In 1956, Alma Merrick Helms announced that she was bound for Stanford University. But she would not be attending classes. After learning of a shortage of women’s bodies for medical students, the semiretired actress had filled out forms to donate her remains to the medical college upon her death.
As historians of medicine, Susan Lawrence, professor at the University of Tennessee, Knoxville, and Susan Lederer, professor at the University of Wisconsin-Madison, have long been familiar with the tragic tales of 18th- and 19th-century grave robbing. Medical students had to snatch unearthed bodies if they wanted corpses to dissect.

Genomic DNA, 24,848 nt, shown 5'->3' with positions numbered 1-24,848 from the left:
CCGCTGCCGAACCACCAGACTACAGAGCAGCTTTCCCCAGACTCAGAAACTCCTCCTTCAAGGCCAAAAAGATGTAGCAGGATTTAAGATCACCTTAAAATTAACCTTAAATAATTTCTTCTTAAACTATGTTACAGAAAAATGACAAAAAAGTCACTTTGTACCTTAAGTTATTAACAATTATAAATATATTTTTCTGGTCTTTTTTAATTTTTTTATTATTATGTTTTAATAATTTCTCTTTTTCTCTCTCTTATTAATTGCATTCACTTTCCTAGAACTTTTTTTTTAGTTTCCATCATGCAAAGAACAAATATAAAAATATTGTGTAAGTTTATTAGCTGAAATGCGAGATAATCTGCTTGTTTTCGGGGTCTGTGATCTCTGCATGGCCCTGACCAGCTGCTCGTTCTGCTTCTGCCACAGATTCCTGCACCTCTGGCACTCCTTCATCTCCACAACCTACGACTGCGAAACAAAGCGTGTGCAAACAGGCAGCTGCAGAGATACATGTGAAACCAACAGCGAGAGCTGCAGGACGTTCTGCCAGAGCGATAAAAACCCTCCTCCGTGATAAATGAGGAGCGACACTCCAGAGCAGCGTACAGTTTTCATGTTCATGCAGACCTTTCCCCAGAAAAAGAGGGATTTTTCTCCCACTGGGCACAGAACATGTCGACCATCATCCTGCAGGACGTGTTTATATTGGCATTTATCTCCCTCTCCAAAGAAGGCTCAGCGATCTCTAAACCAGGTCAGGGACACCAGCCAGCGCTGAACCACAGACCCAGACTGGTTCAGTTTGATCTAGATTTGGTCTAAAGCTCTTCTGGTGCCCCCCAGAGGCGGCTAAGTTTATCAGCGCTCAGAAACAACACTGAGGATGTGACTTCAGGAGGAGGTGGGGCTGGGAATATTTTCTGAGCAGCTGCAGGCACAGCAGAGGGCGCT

But there was little discussion of the thousands of Americans in the 20th century who wanted an alternative to traditional burial and gave their bodies to medical education and research.
So they decided to research this especially physical form of philanthropy: people who literally give themselves away. Read the full article on The Conversation.
UT is a member of The Conversation, an independent source for news articles and informed analysis written by the academic community and edited by journalists for the general public. Through our partnership, we seek to provide a better understanding of the important work of our faculty.
Lindsey Owen (865-974-6375, firstname.lastname@example.org)